Studies demonstrated in the lab have not yet hit mainstream

It sounds too good to be true, yet a major breakthrough for cancer could see the disease be treated with sound instead of chemotherapy.

Not only is this remarkable that something as abstract as sound can hold such power, but it could mean the end of aggressive chemo or radiation that is invasive and toxic on the body.

It would also mean patients using the technology would keep their hair as they recover.

It’s all thanks to a man named Anthony Holland, the former Associate Professor and Director of Music Technology at Skidmore College in New York, who masterminded the research that discovered soundwaves can kill cancer cells.




He later spoke about his findings in a TEDx talk, where he discussed that cancer cells and other microorganisms have a structure similar to that of liquid crystal.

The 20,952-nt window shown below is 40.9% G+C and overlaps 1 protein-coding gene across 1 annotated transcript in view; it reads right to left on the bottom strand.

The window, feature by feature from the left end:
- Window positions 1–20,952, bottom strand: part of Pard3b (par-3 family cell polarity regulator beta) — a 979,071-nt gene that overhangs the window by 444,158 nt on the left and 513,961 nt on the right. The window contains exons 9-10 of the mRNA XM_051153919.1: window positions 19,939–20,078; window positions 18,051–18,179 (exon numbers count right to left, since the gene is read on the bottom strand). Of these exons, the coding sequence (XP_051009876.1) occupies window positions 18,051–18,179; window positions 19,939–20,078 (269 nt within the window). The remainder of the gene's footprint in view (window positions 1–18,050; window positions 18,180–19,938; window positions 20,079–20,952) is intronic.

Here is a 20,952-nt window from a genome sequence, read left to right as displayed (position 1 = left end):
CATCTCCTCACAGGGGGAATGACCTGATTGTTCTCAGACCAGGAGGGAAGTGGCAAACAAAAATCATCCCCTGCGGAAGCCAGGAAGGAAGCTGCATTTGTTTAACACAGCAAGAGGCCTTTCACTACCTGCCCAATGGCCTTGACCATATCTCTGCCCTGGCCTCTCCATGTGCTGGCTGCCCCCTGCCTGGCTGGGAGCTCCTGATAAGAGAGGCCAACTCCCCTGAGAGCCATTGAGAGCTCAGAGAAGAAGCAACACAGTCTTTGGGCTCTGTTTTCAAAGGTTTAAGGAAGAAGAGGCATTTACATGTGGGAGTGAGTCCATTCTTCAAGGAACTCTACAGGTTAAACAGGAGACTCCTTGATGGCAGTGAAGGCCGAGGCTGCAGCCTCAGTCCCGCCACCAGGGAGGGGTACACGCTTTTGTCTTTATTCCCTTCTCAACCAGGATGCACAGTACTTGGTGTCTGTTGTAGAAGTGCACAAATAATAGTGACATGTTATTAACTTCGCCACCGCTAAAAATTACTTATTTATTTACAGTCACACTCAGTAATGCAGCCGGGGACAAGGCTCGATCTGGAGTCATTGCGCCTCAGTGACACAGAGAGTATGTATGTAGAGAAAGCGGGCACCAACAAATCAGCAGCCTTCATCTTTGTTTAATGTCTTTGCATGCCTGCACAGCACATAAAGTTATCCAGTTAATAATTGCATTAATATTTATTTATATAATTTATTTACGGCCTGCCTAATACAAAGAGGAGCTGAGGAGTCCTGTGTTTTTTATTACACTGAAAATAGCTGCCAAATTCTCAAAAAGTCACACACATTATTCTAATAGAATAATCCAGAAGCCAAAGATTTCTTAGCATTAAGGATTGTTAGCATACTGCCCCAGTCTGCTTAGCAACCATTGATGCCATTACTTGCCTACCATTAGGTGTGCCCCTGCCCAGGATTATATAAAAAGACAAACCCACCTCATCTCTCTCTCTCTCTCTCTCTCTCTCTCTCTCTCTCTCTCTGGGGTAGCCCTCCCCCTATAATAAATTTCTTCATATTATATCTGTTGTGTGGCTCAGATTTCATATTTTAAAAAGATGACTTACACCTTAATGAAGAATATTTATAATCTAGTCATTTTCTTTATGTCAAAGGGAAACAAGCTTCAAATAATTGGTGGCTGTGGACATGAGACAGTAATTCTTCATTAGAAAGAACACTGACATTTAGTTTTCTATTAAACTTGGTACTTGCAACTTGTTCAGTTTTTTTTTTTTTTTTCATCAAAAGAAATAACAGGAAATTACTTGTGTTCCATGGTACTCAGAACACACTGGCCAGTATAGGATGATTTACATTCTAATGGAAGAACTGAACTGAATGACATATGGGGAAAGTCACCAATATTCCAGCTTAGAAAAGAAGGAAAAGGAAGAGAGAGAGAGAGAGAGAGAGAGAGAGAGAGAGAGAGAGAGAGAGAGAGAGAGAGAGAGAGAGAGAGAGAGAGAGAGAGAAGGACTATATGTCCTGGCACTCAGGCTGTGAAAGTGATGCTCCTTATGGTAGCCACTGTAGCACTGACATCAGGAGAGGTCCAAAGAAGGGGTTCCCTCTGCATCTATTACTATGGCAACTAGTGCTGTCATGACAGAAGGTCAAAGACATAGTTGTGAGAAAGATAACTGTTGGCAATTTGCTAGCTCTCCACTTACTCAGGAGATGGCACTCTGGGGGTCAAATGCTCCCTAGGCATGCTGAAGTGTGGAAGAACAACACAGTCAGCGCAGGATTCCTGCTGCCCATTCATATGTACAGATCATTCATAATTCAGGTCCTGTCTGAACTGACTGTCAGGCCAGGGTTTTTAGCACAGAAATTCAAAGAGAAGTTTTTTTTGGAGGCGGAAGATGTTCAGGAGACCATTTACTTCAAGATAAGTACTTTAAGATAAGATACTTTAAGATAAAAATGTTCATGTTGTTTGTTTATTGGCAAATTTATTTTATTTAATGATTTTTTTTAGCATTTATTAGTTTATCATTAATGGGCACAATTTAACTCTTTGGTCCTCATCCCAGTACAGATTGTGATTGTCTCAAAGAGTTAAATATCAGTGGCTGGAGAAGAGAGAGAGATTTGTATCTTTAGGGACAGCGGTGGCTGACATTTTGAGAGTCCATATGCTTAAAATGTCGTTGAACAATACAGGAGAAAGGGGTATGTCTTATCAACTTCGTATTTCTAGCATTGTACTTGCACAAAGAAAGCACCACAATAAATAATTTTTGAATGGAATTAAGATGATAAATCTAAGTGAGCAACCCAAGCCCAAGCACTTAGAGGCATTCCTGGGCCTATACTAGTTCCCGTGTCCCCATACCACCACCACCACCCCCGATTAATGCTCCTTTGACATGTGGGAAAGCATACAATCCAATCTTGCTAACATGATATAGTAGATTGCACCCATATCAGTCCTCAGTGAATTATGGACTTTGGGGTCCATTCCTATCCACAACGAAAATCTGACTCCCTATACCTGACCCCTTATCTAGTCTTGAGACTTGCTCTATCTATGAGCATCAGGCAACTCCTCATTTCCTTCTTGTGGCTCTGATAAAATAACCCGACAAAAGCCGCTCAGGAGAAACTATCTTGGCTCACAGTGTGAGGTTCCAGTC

You might not know it, but liquid crystal is everywhere – on laptop computers, TV screens, clocks and navigation systems – and it allows us to live in a digital age.

The technology works by blocking light, meaning when you watch TV on an LCD screen, electronic signals are being sent to change the color and shape of the crystals.

Similarly, by sending electronic signals to cancer cells through a process called Oscillating Pulsed Electric Fields, Holland states he is able to get them to change their shape as well.

While his studies have been demonstrated in the laboratory with cells in petri dishes, they remain to be introduced into mainstream.

We can only hope this treatment is introduced sooner rather than later.

(Source:; July 19, 2021;

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